Philosophize This!

‘Philosophize This!’ Is a Podcast That Modernizes Philosophy in More Ways Than One

Stephen West hosts a beginner-friendly podcast that prompts listeners to examine their own existence via the vast philosophical canon.

“Philosophize This!” is a beginner-friendly podcast hosted by Stephen West in Seattle, Washington. It aims toward audiences who are interested in educating themselves in philosophy without having to attend university.

West has his own website where he sponsors his podcasts, books, blogs, merchandise and contributions. He has other forms of social media as well, such as Twitter, Facebook and Discord. You can monetarily support the show by shopping on Amazon through his website, which you can easily do by going to the homepage of “Philosophize This!” and clicking on the Amazon banner.

Every aspect of “Philosophize This!” is amazing, especially the book lists. Featured under the “Books” tab, West posts book recommendations that delve deep into the rabbit hole of philosophy. As a double-major in classics and professional writing, I have read a good amount from West’s recommended list, and I must admit, his selections are thought provoking.

West also entices his audience members, including me, with philosophical theories that range from Ionian Pre-Socratic philosophy to Carl Schmitt and liberalism, which is detailed in his latest podcast. Each episode runs 30-45 minutes long and can be found on a variety of platforms, such as iTunes, Spotify, Sticher, Google Play and YouTube.

However, if you don’t like listening to podcasts in episodic order, worry not. West’s website contains transcripts that summarize each episode. The transcripts are short and as equally entertaining as their corresponding podcasts, so if you choose to skip an episode, you can read what was covered and then better understand West’s references in the next one you pick up.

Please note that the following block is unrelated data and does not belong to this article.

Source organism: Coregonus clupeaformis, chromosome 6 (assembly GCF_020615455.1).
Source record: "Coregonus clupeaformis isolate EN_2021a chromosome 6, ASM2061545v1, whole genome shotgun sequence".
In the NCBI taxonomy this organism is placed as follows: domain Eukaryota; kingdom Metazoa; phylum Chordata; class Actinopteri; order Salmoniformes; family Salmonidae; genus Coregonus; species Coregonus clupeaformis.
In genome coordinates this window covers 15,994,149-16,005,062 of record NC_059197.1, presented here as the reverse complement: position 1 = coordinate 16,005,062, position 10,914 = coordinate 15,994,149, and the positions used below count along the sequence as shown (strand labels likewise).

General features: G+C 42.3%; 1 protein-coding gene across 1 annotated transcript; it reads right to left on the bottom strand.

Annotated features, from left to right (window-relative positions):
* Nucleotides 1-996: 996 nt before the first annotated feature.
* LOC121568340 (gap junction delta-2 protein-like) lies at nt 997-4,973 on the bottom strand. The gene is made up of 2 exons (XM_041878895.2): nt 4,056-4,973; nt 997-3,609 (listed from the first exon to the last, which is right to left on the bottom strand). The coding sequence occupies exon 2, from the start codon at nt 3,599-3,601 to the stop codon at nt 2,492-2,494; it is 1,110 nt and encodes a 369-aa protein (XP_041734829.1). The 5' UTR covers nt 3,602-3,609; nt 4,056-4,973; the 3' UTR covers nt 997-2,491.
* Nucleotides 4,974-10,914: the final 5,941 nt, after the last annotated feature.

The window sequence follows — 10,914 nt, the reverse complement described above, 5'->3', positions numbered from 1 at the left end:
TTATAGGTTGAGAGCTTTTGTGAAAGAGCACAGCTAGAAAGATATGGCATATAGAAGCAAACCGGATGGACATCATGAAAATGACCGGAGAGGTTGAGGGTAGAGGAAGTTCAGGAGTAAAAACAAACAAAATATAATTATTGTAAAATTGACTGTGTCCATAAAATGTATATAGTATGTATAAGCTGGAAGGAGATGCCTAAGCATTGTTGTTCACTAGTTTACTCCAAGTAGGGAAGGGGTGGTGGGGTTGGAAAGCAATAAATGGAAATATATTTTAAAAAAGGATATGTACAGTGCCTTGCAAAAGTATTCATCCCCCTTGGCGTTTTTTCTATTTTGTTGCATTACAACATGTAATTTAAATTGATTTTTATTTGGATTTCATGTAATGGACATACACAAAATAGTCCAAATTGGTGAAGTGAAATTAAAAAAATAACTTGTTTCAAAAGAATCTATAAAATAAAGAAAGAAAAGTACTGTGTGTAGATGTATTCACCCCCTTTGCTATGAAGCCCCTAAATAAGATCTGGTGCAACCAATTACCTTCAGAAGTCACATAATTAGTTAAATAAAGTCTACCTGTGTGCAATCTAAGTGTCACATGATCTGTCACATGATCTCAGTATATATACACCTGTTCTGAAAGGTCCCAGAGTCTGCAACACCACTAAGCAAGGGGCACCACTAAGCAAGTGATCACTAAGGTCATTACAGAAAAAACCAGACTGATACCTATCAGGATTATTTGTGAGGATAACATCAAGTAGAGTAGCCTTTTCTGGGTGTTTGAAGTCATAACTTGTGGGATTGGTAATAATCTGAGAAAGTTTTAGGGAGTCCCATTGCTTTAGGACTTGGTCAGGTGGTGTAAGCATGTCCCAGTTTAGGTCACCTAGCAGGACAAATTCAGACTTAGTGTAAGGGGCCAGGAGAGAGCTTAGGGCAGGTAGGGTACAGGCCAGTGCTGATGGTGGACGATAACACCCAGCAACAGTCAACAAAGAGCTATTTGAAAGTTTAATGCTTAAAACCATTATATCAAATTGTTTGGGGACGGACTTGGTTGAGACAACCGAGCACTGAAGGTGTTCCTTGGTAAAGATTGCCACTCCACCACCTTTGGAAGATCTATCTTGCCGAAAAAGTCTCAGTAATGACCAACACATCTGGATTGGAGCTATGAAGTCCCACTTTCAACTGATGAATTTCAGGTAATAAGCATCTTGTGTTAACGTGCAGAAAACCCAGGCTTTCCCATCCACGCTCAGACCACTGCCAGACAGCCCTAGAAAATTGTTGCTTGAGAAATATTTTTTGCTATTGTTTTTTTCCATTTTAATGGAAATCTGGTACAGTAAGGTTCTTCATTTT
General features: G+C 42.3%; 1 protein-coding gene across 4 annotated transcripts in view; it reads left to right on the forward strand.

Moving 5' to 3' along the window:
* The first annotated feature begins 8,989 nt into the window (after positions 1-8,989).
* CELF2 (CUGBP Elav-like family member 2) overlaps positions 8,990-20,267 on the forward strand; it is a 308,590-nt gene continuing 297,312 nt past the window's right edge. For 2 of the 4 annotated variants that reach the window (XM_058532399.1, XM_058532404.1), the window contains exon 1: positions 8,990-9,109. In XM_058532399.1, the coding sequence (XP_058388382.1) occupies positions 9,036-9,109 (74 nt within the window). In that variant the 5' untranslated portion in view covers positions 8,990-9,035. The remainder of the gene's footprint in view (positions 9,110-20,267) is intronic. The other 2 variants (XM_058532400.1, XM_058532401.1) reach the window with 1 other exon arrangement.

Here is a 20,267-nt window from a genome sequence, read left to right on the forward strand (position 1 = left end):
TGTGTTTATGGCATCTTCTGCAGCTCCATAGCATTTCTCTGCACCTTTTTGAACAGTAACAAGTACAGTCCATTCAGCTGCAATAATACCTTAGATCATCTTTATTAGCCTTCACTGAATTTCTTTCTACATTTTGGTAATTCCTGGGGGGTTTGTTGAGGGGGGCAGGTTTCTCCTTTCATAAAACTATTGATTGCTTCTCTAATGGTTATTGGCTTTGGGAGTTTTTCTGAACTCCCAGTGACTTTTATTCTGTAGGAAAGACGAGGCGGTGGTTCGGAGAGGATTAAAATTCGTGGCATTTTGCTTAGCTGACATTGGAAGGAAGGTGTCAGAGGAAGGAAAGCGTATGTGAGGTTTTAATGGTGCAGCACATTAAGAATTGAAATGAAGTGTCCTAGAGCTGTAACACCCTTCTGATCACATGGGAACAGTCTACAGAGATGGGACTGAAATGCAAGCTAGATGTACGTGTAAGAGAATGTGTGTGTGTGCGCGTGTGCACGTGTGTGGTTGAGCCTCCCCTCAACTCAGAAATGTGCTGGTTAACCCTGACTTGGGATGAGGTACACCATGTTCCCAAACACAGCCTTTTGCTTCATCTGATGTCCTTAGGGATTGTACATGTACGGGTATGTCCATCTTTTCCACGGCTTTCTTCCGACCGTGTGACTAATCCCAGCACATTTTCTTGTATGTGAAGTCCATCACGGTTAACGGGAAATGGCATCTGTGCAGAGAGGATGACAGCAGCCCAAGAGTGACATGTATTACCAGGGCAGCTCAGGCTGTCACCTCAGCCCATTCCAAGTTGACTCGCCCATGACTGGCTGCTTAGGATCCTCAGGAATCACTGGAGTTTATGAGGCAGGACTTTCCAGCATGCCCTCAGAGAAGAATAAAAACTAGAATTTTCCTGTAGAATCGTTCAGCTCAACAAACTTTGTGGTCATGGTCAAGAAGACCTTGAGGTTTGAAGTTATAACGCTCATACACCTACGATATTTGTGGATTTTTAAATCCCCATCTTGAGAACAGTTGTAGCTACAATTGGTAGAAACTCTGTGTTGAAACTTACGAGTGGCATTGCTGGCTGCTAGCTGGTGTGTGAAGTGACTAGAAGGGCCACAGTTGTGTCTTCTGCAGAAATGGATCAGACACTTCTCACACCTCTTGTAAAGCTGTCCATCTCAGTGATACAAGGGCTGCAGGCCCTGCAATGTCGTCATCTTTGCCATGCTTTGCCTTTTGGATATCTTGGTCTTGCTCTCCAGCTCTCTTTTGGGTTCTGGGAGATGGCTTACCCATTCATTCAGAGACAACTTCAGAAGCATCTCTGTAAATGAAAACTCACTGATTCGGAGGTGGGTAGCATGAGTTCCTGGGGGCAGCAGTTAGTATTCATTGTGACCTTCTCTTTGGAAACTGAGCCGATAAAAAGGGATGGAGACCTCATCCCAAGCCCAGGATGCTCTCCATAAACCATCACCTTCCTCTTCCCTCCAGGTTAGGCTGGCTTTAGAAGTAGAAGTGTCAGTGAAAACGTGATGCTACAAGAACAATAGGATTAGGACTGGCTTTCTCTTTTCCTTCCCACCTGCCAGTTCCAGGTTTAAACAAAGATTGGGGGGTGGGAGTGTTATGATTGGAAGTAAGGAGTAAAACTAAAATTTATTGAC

Where little information can be found on West himself, his content is packed full of research and opinions. The amount of well-informed detail explains why “Philosophize This!” is such an impeccable podcast. West even goes the extra mile in cultivating his content by first discussing ancient philosophers and their philosophies, and then applying the discussions to today’s dilemmas. From there, he dwells on a solution, if there is one, but of course there is never one single solution in philosophy. Toward the end of each episode, he imparts a question on the listener for them to dwell upon until the next time.

If you’re a newcomer and looking for recommendations, I would highly suggest episodes 98 and 99: “Schopenhauer pt. 1- Metaphysics and Love” and “Schopenhauer pt.2 – Ethics.” These two episodes are what had me hooked to “Philosophize This!” because of how much Schopenhauer’s outlook on life resonates with me as a college student.

YouTube player

Arthur Schopenhauer, who was inspired by Plato and Kant, was considered the ultimate pessimist. He approached life with self-discipline, arguing that in order to achieve a more tranquil frame of mind and a disposition for wanting what’s best for others in the face of a world filled with endless strife, then we need to minimize our natural desires.